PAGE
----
Linking employee and customer misbehaviour: The moderating role of past misdemeanours
Traditionally, studies that examine the activities of misbehaving employees and customers have done so in a separate and unrelated manner. Drawing on research that explores deviance amplifications and deviant learning, the current study aims to address this identified gap in the literature and provide empirical evidence of the linkages between perceived employee deviance and the severity of customer misbehaviour. Utilising equity, power and differential association theories, a conceptual model is forwarded comprising four hypotheses between the constructs: perceived employee service deviance; customer repatronage intent; severity of customer misbehaviour; and past customer misbehaviour. Using survey responses from 380 consumers of bars, hotels and restaurants, the empirical results offer support for the forwarded research model. The results show that customers perceiving employee misbehaviour are profoundly affected. Such experiences erode their repatronage intentions and are linked (directly and indirectly) to the severity of dysfunctional customer behaviour performed. Consumers’ past experience of misbehaviour is also found to impact the hypothesised relationships. The paper concludes by considering the implications of the findings and outlining directions for future research.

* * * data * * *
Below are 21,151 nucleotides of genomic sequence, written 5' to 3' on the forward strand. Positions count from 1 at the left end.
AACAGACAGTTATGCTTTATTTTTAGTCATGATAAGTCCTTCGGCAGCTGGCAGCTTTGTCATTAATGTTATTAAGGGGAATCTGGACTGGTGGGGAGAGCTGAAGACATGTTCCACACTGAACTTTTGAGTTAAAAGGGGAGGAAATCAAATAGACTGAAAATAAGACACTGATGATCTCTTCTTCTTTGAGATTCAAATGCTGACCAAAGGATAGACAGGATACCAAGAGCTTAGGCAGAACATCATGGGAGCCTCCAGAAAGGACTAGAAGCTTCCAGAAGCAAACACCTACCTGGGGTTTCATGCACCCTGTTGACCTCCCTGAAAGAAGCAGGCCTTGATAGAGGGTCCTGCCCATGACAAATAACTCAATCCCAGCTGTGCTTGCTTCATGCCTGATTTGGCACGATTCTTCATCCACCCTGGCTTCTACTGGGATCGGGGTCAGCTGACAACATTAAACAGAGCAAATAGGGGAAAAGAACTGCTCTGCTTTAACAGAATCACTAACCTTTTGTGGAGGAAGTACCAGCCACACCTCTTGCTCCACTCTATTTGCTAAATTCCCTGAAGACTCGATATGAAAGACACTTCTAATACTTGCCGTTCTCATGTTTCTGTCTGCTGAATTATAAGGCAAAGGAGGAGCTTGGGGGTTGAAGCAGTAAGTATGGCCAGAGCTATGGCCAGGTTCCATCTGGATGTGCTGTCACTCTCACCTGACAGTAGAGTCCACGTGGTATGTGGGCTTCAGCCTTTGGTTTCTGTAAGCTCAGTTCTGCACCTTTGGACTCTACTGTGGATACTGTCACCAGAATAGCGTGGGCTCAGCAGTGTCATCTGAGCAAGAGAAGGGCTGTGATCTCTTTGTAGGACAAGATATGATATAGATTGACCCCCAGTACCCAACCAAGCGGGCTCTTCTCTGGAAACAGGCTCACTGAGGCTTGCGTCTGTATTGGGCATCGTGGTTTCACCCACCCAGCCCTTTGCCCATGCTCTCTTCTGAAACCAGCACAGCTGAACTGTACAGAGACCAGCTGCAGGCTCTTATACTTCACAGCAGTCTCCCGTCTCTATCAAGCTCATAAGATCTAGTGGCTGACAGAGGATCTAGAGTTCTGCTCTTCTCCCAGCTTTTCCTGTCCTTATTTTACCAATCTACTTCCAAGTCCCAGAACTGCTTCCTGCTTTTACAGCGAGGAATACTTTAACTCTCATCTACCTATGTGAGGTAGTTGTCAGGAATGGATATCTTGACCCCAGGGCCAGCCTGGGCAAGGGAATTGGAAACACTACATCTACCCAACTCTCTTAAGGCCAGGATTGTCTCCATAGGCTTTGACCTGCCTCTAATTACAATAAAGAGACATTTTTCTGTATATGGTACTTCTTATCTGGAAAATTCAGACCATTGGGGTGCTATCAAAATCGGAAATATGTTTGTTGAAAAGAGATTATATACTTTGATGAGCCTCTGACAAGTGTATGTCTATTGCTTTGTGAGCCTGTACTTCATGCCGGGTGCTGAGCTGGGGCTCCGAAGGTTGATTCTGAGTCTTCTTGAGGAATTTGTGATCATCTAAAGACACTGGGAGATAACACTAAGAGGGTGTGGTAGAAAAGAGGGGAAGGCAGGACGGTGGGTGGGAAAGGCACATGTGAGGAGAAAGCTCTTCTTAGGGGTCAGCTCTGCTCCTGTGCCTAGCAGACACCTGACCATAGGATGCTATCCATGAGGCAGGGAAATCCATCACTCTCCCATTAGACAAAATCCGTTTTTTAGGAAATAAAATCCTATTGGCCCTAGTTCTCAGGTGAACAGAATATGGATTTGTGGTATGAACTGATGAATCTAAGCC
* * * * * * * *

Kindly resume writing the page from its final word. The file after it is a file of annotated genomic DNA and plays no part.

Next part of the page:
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Document Type: Research Article
Publication date: 2014-03-03